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Rooster nearly 1-year-old, not mating yet

Discussion in 'Chicken Behaviors and Egglaying' started by Flock Leader, Feb 8, 2016.

  1. Flock Leader

    Flock Leader Chillin' With My Peeps

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    I have a beautiful Black Brahma roo, currently the only roo in our small flock. He is nearly 1 year old, large and heavy with beautiful feathering, but has only recently developed a prominent comb and wattles and started crowing. I've never seen him try to mate with the hens yet. Is his recent crowing a sign that he will be ready to mate soon? I know some of my hens will probably go broody in a month or two, as they have already begun laying again (those sneaky girls hid 10 eggs in a common nest in a secret nook in the yard!), and I'd love to have some chicks this spring.

    I know Brahmas are generally slow to mature. I've never known a roo to take so long to start crowing or mating.

    Also, some of the hens in my flock are rather petite and the Brahma roo is a heavy bird. Do you think it will be a problem?
     
  2. ChickenCanoe

    ChickenCanoe Chicken Obsessed

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    Have you opened the eggs to see if they're fertile?

    Do you know how much he weighs?

    It can possibly be too heavy for successful mating.
     
    Last edited: Feb 8, 2016
  3. Flock Leader

    Flock Leader Chillin' With My Peeps

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    ChickenCanoe, I haven't opened the eggs, but how can I tell if they're fertile if they hadn't been sat on? I know for sure none of my hens had gone broody yet. They're all on the roost come nightfall.

    No, no idea how much he actually weighs, but he's big. Anyway, so far I haven't seen him even trying to mate. I guess I could wait until he starts and see if there's a problem, and consider getting another rooster (though I really like this one, and I don't want to keep two).

    But will he be ready to mate soon, now that he started to crow?
     
  4. Soylent Chick

    Soylent Chick Chillin' With My Peeps

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  5. ChickenCanoe

    ChickenCanoe Chicken Obsessed

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    Mating takes seconds so if you turn your back, you'll miss it.

    The hugeness may be feathers.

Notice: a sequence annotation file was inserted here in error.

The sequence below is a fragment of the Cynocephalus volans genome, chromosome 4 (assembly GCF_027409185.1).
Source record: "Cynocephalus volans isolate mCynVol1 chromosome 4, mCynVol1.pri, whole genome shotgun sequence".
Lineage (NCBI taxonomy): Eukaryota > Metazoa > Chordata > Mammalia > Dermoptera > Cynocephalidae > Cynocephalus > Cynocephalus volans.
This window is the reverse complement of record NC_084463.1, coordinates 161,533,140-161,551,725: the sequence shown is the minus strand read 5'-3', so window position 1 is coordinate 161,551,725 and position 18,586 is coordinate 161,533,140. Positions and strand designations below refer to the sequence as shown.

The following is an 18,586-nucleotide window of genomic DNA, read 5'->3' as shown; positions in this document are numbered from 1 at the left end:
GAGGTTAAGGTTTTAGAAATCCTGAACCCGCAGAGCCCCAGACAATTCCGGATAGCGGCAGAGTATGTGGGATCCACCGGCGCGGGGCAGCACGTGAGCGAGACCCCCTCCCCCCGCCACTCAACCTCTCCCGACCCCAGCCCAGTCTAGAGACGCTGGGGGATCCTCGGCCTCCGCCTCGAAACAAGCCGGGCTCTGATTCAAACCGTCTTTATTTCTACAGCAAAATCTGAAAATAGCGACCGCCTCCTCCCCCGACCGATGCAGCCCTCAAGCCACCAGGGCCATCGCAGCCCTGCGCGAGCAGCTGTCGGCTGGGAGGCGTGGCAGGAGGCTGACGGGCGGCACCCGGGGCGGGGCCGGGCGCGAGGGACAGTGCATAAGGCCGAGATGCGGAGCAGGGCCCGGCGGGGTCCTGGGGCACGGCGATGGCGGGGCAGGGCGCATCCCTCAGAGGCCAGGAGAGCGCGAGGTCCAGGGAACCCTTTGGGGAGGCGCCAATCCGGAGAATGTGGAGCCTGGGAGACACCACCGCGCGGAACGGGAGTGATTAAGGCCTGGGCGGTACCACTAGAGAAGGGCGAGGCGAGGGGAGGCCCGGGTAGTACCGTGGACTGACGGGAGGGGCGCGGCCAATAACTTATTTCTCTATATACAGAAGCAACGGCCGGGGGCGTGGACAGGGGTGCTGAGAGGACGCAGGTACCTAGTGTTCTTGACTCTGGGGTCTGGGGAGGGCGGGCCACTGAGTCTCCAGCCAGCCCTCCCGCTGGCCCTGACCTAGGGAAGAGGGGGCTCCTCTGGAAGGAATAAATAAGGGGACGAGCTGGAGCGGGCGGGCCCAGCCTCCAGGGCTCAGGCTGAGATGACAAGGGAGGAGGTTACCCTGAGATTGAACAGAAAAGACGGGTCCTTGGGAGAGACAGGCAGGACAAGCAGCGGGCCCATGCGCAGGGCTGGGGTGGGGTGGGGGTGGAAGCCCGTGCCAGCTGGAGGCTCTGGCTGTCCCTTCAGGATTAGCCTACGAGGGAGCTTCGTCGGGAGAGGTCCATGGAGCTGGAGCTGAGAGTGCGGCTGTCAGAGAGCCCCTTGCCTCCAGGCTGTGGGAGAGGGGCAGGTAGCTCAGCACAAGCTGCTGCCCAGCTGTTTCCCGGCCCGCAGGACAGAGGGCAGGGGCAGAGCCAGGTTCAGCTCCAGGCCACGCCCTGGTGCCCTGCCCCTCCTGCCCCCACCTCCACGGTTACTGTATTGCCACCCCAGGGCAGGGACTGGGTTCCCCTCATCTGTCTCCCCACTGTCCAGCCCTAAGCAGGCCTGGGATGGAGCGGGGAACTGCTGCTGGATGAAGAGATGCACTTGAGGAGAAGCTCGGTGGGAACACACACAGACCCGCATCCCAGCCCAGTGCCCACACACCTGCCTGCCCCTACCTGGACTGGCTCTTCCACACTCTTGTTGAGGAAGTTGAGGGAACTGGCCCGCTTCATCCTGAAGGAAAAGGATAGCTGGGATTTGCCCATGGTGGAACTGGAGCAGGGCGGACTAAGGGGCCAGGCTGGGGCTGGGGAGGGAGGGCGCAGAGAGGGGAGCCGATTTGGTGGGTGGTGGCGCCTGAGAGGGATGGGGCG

I have big looking birds but when they molt, they look tiny.

    Look at the blastoderm/blastodisc on the yolk. If it is a white dot, it's infertile. If it is a white halo, it's fertile.
     
  6. donrae

    donrae Hopelessly Addicted

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    I had a Faverolles cockerel who was 9 months and had just started to crow. About 6ish weeks after he started crowing he clumsily tried to start mating. Those big paddle feathered feet got in his way, poor guy! Anyway, I'm thinking with spring coming and your guy crowing, mating won't be far behind. I'd keep an eye out especially in the mornings, that's when most roosters seem amorous.
     
  7. Flock Leader

    Flock Leader Chillin' With My Peeps

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    Wow! This is mind-blowing! I've been raising chickens for years, incubating, hatching chicks under broodies, and I never knew I can tell if the fresh eggs I'm about to scramble had been fertilized or not! Thanks a lot for enlightening me on this score. There's truly no place like BYC.

    Donrae, I believe and hope you're right!

    ChickenCanoe, of course theoretically it's possible he just mates really quickly and does it when I'm not looking, but I tend to spend a good portion of time each day outside in the yard with my chickens around me, and with our previous rooster, I always observed at least 2-3 matings in a day, while this one I've never seen either mating or engaging in "chicken courtship" (dancing around the females, showing them food, etc).
     
  8. ChickenCanoe

    ChickenCanoe Chicken Obsessed

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    Late bloomer.
     
  9. Flock Leader

    Flock Leader Chillin' With My Peeps

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    That's what my husband says. :eek:)
     
  10. Flock Leader

    Flock Leader Chillin' With My Peeps

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    Also, I wonder if mating-readiness will also bring the typical rooster "gentlemanly" behavior - watching over the flock, calling the hens to food, etc? My previous rooster (who fell prey to a fox) was really wonderful in that respect. He'd even show the hens good places to lay eggs. Whenever he found a place that he considered to be a good, discreet spot for laying, he'd call a hen over, sit in the chosen spot, and start softly clucking (just like a broody hen). The hens would then lay in those places. It was amazing to watch.
     

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